France is braced for a transport strike seen as the opening salvo of a larger battle between the government and unions over pension reforms.
Stoppages have already begun in some places and the action is expected to cause chaos nationwide tomorrow.
At stake is one of President Nicolas Sarkozy’s key policies. But previous governments have tried and failed to push through painful reforms.
Sarkozy said he understood public fears but that he was elected “to reform and modernise France”.
The president is boosted by research showing
public opinion firmly in favour of a shake-up of the so-called special pensions regimes. These are enjoyed by a minority and were designed to reward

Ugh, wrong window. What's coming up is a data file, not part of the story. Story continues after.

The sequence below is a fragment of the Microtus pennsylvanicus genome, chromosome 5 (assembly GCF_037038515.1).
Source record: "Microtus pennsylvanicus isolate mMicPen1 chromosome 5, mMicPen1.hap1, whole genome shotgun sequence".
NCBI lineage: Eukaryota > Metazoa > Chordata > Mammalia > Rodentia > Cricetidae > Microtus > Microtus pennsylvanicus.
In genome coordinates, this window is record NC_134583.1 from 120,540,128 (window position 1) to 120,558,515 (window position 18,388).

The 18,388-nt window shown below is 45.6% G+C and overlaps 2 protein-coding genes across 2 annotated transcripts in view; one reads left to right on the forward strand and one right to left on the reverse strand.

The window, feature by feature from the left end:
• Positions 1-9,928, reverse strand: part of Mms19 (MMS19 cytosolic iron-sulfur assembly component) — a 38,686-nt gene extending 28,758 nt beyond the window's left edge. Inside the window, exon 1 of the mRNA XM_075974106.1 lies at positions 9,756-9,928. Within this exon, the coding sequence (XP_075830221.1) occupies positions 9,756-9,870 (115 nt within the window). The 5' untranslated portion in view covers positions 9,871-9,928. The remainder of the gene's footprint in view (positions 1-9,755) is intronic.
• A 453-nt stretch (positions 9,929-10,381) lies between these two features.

workers in arduous jobs or those involved in the post-war rebuilding effort.
The special regimes allow the beneficiaries to retire after just 37.5 years of work rather than 40 years for most other pensions. The companies involved are hugely in debt.
If it wins this battle the government has made it clear it will consider overhauling the entire
pensions system, possibly requiring people to work for 41 years. But unions are determined to show Sarkozy the labour movement is still a force to be reckoned with.